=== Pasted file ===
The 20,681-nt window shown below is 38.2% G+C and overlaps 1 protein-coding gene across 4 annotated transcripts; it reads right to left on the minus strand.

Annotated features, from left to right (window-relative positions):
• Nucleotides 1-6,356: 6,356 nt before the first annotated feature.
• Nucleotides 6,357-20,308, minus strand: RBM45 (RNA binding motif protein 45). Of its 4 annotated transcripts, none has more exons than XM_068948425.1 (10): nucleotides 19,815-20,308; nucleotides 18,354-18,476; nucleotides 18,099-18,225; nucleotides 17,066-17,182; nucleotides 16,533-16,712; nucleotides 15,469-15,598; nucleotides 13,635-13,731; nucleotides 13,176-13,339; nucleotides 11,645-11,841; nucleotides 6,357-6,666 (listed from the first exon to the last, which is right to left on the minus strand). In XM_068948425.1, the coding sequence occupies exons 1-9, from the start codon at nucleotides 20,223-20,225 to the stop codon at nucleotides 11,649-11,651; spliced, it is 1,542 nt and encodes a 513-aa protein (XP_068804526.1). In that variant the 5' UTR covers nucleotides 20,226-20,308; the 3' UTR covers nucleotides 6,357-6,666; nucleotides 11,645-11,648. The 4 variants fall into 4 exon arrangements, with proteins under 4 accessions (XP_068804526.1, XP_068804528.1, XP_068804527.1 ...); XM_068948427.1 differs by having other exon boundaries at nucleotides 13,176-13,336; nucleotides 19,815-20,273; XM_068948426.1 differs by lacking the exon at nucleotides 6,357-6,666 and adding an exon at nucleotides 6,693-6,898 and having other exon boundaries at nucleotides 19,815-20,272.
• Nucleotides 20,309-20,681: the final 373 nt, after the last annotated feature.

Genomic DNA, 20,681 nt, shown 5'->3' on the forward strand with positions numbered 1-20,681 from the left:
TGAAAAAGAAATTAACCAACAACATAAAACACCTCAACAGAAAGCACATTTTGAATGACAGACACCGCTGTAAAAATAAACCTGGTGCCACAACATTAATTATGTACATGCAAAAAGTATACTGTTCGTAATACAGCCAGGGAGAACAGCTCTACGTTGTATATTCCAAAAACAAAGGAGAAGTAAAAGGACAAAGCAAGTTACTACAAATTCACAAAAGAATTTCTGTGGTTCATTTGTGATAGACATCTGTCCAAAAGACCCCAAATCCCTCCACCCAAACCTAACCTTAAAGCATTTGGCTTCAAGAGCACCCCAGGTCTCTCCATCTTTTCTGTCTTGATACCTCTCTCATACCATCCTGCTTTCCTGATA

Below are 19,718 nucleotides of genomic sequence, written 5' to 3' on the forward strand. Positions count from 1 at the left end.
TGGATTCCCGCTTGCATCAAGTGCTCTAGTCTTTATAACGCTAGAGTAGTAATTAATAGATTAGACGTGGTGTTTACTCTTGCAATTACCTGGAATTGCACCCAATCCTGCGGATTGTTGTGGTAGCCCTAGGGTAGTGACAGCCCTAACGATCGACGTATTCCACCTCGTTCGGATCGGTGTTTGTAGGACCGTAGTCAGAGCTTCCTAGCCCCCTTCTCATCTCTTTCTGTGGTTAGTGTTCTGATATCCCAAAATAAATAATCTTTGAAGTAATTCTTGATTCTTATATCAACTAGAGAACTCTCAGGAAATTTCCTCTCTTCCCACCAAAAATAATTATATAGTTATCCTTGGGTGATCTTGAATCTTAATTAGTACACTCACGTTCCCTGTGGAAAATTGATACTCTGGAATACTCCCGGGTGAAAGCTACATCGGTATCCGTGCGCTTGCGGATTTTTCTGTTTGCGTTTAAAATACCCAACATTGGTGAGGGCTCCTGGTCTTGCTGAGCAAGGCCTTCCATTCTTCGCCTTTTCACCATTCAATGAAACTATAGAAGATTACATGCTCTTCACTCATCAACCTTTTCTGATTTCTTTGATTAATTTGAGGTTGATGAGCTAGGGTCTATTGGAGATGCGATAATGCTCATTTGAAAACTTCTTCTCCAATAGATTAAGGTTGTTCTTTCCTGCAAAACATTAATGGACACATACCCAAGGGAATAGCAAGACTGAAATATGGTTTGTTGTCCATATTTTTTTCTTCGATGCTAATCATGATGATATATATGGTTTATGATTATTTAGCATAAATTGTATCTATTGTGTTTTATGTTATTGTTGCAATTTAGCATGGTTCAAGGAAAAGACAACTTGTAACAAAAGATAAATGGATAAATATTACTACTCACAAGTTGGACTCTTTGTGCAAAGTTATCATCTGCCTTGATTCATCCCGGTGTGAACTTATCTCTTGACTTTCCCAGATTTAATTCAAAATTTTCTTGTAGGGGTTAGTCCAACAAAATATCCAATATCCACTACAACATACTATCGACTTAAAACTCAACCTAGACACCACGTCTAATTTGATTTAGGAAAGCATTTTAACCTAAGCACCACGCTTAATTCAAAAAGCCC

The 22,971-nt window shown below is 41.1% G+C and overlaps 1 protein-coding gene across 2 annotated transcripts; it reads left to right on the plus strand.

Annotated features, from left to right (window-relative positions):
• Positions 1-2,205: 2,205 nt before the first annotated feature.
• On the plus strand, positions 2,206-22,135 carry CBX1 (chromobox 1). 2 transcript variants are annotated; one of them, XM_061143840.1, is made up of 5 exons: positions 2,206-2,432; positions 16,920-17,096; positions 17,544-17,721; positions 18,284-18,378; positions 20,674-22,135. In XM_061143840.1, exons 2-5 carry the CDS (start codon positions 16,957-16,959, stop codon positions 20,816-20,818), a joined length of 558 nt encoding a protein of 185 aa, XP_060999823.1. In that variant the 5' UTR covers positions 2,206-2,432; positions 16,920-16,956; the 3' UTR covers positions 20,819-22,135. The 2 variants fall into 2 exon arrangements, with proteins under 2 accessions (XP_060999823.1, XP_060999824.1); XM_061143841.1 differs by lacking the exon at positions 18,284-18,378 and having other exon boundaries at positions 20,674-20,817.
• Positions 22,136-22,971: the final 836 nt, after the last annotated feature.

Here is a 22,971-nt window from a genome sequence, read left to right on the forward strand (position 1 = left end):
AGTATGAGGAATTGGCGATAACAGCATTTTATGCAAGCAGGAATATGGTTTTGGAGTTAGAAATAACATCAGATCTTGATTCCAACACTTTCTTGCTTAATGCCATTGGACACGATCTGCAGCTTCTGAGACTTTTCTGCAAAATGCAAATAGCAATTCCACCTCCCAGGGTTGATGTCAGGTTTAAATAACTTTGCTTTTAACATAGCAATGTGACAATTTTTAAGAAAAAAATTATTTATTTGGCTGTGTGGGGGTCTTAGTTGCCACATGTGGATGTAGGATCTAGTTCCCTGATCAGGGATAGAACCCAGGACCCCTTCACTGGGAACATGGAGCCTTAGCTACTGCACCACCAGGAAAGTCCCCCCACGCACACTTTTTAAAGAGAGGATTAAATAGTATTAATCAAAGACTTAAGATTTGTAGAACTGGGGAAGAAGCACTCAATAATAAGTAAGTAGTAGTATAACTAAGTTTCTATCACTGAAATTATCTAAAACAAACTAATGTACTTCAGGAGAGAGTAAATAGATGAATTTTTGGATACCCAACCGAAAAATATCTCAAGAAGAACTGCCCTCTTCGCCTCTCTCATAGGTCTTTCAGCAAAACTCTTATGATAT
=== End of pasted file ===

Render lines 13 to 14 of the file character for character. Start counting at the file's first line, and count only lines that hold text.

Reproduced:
• On the plus strand, positions 2,206-22,135 carry CBX1 (chromobox 1). 2 transcript variants are annotated; one of them, XM_061143840.1, is made up of 5 exons: positions 2,206-2,432; positions 16,920-17,096; positions 17,544-17,721; positions 18,284-18,378; positions 20,674-22,135. In XM_061143840.1, exons 2-5 carry the CDS (start codon positions 16,957-16,959, stop codon positions 20,816-20,818), a joined length of 558 nt encoding a protein of 185 aa, XP_060999823.1. In that variant the 5' UTR covers positions 2,206-2,432; positions 16,920-16,956; the 3' UTR covers positions 20,819-22,135. The 2 variants fall into 2 exon arrangements, with proteins under 2 accessions (XP_060999823.1, XP_060999824.1); XM_061143841.1 differs by lacking the exon at positions 18,284-18,378 and having other exon boundaries at positions 20,674-20,817.
• Positions 22,136-22,971: the final 836 nt, after the last annotated feature.